Tobacco

Overview

Introduction and General Industry Structure1

The tobacco industry has traditionally been one of the most important industries in North Carolina and a backbone of the state's agricultural heritage. Yet as the North Carolina economy continues to transition from an agricultural economy to a manufacturing and, increasingly, service-based economy, the industry faces new challenges, both at home and abroad. Internationally, as barriers to free trade in agricultural products slowly fall away, new competitors have arisen to challenge the North Carolina industry. In this section, we look to describe the outline of the industry, North Carolina's footprint, important global competitors, and the key trends and dynamics that are shaping this industry now and in the future.

The industry can be generally divided into two sections:

  • Farming - This includes not only the planting, tending, and harvesting of tobacco leaf, but generally also includes initial processing steps, including curing tobacco to dry out the leaves and stems. Farmers also sort and grade tobacco, based on criteria like color and aroma.
  • Processing - This includes both initial processing of tobacco leaf (cleaning and resorting, stemming and redrying, aging) and specific manufacturing processes for a variety of final products, including cigars, cigarettes, and chewing tobacco.

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Tobacco in North Carolina

The introduction of tobacco into North Carolina has a long history. When settlers moved from Virginia to North Carolina around 1663, they struggled to grow any other crop besides tobacco in the dry, sandy soil. During this time, the Europeans viewed tobacco as a luxury and bought it from Spain. The new colonists saw the opportunity in the overseas demand for tobacco and started growing tobacco in North Carolina as a way to gain entry into the European tobacco market.2

As centuries passed, the tobacco business became an integral part of North Carolina's culture. James B. Duke formed the American Tobacco Company in Durham and, as it expanded around the world, it continued to be based in Durham. Even today, tobacco is an instrumental part of North Carolina, especially because of its role in the employment and economy of the state. In 2005, tobacco represented 15.5% of the total value of all crops grown in North Carolina.3 In addition to these farmers, the tobacco business employs many workers in processing, manufacturing, wholesale, and retail outlets, and related industries.

Every stage of production of tobacco, from tobacco growing to final product manufacture, is located in North Carolina, and this state has been one of the centers of the US tobacco industry. North Carolina ranks first in the United States in the production of tobacco, with 2006 annual farm income of $506.2 million.4 Tobacco is a crop that can be grown in a wide range of soil and climate conditions, and 16 states and approximately 120 countries produce it across the world.5 Geographical differences exist in the production of the two main types of tobacco produced in this state: air- and flue-cured tobacco. Air-cured tobacco differs from flue-cured tobacco in a number of ways, including the filling power and pH of the smoke. North Carolina's soil is, in general, more adept at growing flue-cured tobacco, and, thus, smaller amounts of air-cured tobacco are produced in North Carolina.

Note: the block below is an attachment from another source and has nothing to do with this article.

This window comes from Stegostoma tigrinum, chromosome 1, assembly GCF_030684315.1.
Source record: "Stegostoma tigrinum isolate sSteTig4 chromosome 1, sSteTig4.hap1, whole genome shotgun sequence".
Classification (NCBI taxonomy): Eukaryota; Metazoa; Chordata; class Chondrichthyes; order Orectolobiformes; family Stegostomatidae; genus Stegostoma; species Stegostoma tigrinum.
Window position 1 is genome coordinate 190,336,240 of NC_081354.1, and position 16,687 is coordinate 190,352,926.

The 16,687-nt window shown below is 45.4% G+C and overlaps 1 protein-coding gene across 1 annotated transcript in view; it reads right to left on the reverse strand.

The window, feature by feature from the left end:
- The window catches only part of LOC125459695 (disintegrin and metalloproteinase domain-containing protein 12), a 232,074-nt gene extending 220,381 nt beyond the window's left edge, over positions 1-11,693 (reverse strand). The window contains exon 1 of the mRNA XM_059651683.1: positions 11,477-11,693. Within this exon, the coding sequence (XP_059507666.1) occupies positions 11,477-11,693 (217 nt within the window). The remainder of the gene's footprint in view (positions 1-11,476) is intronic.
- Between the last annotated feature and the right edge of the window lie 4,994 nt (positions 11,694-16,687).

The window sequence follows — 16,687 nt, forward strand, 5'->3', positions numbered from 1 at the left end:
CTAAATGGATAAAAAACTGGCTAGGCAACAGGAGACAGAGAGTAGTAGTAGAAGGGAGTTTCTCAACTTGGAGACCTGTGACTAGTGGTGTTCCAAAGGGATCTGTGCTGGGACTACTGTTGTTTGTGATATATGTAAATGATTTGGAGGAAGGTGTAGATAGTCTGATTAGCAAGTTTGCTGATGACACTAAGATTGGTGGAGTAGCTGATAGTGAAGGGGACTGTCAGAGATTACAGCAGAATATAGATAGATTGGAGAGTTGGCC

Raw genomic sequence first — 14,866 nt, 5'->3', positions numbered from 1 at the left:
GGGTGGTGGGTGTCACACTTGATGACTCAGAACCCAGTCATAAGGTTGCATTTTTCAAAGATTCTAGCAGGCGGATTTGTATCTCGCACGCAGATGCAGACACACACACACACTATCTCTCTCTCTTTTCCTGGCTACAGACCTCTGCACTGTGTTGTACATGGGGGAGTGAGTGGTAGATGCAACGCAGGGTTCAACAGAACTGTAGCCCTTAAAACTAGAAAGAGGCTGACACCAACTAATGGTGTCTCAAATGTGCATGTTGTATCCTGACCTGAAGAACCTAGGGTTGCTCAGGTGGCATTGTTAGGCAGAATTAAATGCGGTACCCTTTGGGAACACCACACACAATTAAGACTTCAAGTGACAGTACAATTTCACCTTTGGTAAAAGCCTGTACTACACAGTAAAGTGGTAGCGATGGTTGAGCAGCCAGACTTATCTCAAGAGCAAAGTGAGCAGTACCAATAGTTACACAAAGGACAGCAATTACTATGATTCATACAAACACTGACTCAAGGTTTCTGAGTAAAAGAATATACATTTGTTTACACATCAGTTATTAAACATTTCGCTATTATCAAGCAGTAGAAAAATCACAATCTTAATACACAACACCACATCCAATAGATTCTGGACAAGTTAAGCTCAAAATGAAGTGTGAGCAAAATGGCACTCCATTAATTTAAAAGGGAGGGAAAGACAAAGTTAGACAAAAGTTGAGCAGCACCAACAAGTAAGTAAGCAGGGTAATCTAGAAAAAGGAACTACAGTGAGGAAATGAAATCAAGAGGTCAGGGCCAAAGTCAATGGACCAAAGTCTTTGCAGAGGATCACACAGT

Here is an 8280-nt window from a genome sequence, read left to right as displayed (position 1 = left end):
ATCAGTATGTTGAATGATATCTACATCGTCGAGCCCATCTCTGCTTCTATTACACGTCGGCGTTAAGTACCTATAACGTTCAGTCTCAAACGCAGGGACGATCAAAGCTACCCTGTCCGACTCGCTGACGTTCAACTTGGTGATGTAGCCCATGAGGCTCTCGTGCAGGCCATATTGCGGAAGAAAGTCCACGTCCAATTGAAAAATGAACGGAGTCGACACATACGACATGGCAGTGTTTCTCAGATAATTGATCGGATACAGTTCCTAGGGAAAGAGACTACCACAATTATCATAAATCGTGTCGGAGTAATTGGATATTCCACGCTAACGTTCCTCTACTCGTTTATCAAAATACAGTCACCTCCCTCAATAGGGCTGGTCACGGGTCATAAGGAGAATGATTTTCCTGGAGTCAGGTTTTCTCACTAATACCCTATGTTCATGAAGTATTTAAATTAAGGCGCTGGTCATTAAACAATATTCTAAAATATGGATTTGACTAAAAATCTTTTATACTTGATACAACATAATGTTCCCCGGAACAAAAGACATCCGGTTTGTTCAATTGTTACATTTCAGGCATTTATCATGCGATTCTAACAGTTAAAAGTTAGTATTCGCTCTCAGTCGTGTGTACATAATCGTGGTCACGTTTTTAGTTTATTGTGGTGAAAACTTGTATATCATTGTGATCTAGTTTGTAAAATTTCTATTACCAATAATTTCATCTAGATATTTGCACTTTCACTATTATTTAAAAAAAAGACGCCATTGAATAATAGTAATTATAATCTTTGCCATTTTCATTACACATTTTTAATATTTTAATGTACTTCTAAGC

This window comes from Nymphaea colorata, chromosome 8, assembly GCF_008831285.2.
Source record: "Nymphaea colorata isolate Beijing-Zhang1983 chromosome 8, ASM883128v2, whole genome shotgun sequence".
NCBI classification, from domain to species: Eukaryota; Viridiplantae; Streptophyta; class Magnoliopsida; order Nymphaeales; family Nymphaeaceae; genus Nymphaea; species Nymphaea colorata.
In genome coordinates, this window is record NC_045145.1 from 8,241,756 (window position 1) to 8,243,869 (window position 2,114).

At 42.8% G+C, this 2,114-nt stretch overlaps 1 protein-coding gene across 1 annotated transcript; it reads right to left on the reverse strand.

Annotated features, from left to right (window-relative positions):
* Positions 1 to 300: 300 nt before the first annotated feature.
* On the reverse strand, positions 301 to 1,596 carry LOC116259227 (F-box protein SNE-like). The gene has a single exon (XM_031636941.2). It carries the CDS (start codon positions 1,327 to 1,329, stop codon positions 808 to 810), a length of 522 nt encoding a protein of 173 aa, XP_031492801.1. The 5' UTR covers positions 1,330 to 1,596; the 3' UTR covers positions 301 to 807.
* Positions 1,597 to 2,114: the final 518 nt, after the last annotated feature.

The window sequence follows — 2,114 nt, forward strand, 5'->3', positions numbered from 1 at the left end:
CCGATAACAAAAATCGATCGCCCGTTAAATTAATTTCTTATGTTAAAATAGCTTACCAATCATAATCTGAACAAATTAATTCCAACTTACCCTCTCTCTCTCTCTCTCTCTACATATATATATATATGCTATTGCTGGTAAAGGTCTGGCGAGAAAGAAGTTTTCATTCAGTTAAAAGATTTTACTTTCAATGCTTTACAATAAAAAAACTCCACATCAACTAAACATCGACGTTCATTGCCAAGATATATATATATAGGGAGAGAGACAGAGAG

Many prominent companies in the tobacco industry are linked in some way to North Carolina. Phillip Morris, the country's largest cigarette company, is one example. Phillip Morris held 50.4% of the cigarette market in the first quarter of 2007.6 While Phillip Morris' headquarters is located in Virginia, they maintain a manufacturing facility in Cabarrus County. Other well-known companies are entirely based in North Carolina. Reynolds American Inc. is another tobacco giant that recently formed when R.J. Reynolds Tobacco Co. joined with the Brown & Williamson Tobacco Corp. in 2004. R.J. Reynolds is the second-largest tobacco company in the country and is centered in Winston-Salem, North Carolina. R.J. Reynolds produced nearly one out of every four cigarettes sold in the United States, and they own four of the nation's ten best -selling brands (Camel, Winston, Salem, Doral). Finally, the Lorillard Tobacco Co., the third largest U.S. tobacco firm, is centered in Greensboro, NC.7

As centuries passed, the tobacco business became an integral part of North Carolina's culture. James B. Duke formed the American Tobacco Company in Durham and, as it expanded around the world, it continued to be based in Durham. Even today, tobacco is an instrumental part of North Carolina, especially because of its role in the employment and economy of the state. Tobacco represents 14% of the total cash crop value in North Carolina.4 In addition to these farmers, the tobacco business employs many workers in processing, manufacturing, wholesale, and retail outlets, and related industries.

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Recent Industry Trends and Developments

Until 2004, the tobacco industry operated within a system of quotas in place since 1938. Recently, quotas have become concentrated within relatively fewer hands. In the past couple of decades, demand for cigarettes has declined while foreign competition in tobacco production has increased, thus threatening the livelihood of U.S. tobacco farmers. As a result, the U.S. government has decided to limit quotas and price supports in recent years.8 In addition, these changes affect other areas of the industry, most notably the cigarette producers.

In October 2004, Congress legislated the end of tobacco quotas in exchange for a one-time buyout. This will affect North Carolina substantially. One-third of the buyout money is going to 10% of the owners, some being paid over $7 million due to the size of their quota holdings. Most experts predict that these huge farms will prosper after the buyout because of their size. However, smaller farms will most likely start to disappear.9